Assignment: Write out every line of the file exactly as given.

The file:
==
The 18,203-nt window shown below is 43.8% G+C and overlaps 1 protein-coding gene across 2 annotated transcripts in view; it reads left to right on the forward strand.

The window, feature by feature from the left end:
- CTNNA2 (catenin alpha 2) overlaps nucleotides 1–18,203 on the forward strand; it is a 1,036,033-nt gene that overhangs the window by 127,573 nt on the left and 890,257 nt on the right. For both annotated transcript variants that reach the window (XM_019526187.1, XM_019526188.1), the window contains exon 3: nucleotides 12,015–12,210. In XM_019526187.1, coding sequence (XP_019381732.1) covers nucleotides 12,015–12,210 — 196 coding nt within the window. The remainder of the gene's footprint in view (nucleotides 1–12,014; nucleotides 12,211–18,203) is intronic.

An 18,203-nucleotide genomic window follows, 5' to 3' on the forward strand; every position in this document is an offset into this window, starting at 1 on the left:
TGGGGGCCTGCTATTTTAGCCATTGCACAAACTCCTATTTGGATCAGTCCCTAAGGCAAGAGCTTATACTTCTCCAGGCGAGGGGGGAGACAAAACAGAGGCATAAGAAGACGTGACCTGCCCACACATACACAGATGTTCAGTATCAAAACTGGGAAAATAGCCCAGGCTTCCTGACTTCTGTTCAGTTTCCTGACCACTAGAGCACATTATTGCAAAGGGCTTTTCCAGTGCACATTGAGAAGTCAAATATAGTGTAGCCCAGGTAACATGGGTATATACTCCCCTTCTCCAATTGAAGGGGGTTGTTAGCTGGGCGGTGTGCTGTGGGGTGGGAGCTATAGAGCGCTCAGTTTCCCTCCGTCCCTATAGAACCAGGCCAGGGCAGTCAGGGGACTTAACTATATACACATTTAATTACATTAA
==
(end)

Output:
The 18,203-nt window shown below is 43.8% G+C and overlaps 1 protein-coding gene across 2 annotated transcripts in view; it reads left to right on the forward strand.

The window, feature by feature from the left end:
- CTNNA2 (catenin alpha 2) overlaps nucleotides 1–18,203 on the forward strand; it is a 1,036,033-nt gene that overhangs the window by 127,573 nt on the left and 890,257 nt on the right. For both annotated transcript variants that reach the window (XM_019526187.1, XM_019526188.1), the window contains exon 3: nucleotides 12,015–12,210. In XM_019526187.1, coding sequence (XP_019381732.1) covers nucleotides 12,015–12,210 — 196 coding nt within the window. The remainder of the gene's footprint in view (nucleotides 1–12,014; nucleotides 12,211–18,203) is intronic.

An 18,203-nucleotide genomic window follows, 5' to 3' on the forward strand; every position in this document is an offset into this window, starting at 1 on the left:
TGGGGGCCTGCTATTTTAGCCATTGCACAAACTCCTATTTGGATCAGTCCCTAAGGCAAGAGCTTATACTTCTCCAGGCGAGGGGGGAGACAAAACAGAGGCATAAGAAGACGTGACCTGCCCACACATACACAGATGTTCAGTATCAAAACTGGGAAAATAGCCCAGGCTTCCTGACTTCTGTTCAGTTTCCTGACCACTAGAGCACATTATTGCAAAGGGCTTTTCCAGTGCACATTGAGAAGTCAAATATAGTGTAGCCCAGGTAACATGGGTATATACTCCCCTTCTCCAATTGAAGGGGGTTGTTAGCTGGGCGGTGTGCTGTGGGGTGGGAGCTATAGAGCGCTCAGTTTCCCTCCGTCCCTATAGAACCAGGCCAGGGCAGTCAGGGGACTTAACTATATACACATTTAATTACATTAA